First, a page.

By Stephen Janak
County Extension Agent – Ag/NR
There is a particular song that I enjoy by a Texas musician named Cory Morrow, and these few lines have always struck me in a powerful way:
“You’ve got to take a look around
and see this land before it drowns,
underneath the city streets.”
The name of the song is “Texas Time Travelin’.” Crank up your imaginations with me and let’s take a trip back in time. The year is 1821, and we’ve just arrived at our destination between the Brazos and Colorado rivers. The land around us is a sea of grass, for as far as the eye can see. We’ve seen herds of hundreds or thousands of bison; only a few deer. Bob-white quail whistle on the breeze, and occasionally burst from the thick bunchgrasses as our horse walks along. The endless expanse of green grass is belly-high on the horse, and we think: “We’ll never bring enough cattle to Texas to eat all of this grass.”
Fast-forward to the present day, and much of our rangeland could be described as “lizard-licked,” as one Extension Specialist told me during my time at Texas A&M University. I often have to look twice when I drive by a pasture with more than 8 inches of grass, and three times for a pasture that still grows grasses native to Texas.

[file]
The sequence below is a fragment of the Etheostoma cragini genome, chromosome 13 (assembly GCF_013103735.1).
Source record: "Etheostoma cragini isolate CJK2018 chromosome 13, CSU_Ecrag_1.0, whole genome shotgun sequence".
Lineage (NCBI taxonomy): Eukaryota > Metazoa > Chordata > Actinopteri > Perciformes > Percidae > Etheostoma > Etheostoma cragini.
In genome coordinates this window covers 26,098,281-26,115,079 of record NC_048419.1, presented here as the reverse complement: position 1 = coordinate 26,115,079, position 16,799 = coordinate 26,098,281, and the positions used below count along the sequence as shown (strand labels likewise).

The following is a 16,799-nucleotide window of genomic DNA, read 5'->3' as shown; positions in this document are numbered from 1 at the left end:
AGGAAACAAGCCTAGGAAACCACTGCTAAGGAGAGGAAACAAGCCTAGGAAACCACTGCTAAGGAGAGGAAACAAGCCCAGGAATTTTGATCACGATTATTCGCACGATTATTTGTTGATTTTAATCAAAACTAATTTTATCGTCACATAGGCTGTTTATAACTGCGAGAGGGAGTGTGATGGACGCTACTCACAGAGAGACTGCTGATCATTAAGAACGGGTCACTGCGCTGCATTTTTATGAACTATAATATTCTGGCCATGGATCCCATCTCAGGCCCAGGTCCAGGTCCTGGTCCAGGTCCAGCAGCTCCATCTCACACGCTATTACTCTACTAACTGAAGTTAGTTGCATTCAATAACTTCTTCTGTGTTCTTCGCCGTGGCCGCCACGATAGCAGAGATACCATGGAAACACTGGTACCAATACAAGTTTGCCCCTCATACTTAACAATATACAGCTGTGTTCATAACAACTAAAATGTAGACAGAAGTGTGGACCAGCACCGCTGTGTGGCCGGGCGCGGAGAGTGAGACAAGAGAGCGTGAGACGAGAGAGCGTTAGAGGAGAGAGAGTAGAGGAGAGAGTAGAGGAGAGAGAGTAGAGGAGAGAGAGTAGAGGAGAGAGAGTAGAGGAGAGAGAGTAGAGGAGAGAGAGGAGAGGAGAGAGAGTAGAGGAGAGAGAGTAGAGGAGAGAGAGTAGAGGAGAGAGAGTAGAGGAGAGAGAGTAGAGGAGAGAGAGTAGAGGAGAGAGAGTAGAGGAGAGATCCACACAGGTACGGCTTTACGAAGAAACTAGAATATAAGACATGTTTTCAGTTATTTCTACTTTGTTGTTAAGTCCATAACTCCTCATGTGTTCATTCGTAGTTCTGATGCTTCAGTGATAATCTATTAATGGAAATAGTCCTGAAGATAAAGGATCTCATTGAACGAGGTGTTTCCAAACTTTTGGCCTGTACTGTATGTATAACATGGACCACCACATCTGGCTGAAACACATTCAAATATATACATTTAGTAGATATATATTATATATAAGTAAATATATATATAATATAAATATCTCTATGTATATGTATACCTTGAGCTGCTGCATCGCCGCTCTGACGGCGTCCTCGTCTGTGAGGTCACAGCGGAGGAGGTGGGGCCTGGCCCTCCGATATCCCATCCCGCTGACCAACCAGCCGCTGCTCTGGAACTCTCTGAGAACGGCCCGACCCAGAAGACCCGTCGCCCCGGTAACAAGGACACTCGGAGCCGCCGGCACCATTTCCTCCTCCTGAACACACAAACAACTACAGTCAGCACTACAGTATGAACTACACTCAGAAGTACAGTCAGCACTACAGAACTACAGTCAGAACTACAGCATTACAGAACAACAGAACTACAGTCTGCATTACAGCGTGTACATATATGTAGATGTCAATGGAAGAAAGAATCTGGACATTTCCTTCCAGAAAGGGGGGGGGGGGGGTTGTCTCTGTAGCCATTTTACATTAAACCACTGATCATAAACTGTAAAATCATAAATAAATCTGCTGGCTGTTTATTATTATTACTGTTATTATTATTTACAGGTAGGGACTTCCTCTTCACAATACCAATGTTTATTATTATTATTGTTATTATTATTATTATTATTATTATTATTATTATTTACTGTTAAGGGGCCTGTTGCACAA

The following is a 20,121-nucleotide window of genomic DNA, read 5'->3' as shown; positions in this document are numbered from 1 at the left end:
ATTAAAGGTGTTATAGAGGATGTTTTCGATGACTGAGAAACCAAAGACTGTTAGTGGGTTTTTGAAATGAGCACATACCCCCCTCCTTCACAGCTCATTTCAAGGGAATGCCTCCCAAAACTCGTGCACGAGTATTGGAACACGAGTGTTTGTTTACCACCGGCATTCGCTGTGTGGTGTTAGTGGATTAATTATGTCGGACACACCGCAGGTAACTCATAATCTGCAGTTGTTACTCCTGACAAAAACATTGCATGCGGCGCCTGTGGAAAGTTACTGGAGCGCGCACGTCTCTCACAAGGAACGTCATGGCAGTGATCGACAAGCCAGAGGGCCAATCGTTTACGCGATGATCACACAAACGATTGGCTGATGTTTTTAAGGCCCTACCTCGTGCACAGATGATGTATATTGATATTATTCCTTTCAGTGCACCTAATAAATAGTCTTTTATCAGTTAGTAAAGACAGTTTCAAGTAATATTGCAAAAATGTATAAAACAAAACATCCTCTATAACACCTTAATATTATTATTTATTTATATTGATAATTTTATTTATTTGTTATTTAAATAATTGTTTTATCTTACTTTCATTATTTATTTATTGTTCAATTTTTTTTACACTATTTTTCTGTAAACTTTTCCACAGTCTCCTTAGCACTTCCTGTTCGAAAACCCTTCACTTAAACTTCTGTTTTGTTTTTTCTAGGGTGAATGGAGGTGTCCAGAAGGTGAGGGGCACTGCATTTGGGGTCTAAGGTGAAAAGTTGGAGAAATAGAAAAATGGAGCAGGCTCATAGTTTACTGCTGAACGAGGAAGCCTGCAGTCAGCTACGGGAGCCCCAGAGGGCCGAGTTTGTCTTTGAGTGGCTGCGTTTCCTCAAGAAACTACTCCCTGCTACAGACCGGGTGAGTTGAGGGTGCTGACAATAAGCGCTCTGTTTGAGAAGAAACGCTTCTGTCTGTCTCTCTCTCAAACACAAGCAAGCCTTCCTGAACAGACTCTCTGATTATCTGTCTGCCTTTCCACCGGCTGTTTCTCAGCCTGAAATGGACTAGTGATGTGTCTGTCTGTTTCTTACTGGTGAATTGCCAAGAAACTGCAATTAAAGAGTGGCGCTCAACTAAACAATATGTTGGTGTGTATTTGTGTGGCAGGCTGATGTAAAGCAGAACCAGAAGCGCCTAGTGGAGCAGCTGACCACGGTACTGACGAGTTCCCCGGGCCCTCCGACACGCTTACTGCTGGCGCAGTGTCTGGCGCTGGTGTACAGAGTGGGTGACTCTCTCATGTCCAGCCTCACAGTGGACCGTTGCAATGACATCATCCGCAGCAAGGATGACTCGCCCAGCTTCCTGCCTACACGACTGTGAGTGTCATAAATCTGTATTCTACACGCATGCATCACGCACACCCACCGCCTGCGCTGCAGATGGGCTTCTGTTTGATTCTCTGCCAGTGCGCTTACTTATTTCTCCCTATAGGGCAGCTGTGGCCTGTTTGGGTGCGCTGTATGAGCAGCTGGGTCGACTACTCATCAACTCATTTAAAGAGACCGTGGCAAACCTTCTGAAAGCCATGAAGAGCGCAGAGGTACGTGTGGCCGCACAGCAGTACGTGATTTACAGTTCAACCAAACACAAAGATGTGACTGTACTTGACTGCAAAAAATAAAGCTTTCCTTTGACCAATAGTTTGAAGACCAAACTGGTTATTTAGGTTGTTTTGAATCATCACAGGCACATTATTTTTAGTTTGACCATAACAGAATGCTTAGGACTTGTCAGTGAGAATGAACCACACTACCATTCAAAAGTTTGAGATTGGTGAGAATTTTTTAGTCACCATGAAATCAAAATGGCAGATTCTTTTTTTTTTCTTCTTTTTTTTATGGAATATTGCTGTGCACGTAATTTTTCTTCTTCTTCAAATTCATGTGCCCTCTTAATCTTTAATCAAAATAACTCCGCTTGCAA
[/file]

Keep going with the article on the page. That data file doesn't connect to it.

We wake up every day of our lives and see a Texas landscape not as it was when Stephen F. Austin’s Old Three Hundred got here, but a landscape shaped by the imprint of modern man. Today much of our rangeland is so thick with brush that a bison could not walk through it, and certainly could not find enough forage to survive.
I feel that we often take for granted that this land is just brushy, and that’s the way it is; when in fact, this land is supposed to be open grassland – a savannah. Through drought, overgrazing, land fragmentation, and the suppression of wildfire (this area historically burned every 1-3 years), humans have changed the landscape. Let us remember then, that when the abundance or quality of services provided by native rangelands (food, fiber, water, recreation, and heritage) changes or decreases, it is because we have had an effect on ecosystem function as a whole.
We are fortunate to live near the Attwater Prairie Chicken National Wildlife Refuge, one remaining sizeable piece of land that has never seen the plow, and that is now under the management of those who wish to preserve a piece of Texas as it once was. It is true native prairie. Let us take advantage of it, and take a look around at this piece of Texas history, lest we forget where we came from, and feel complacent living in our man-made brush thicket.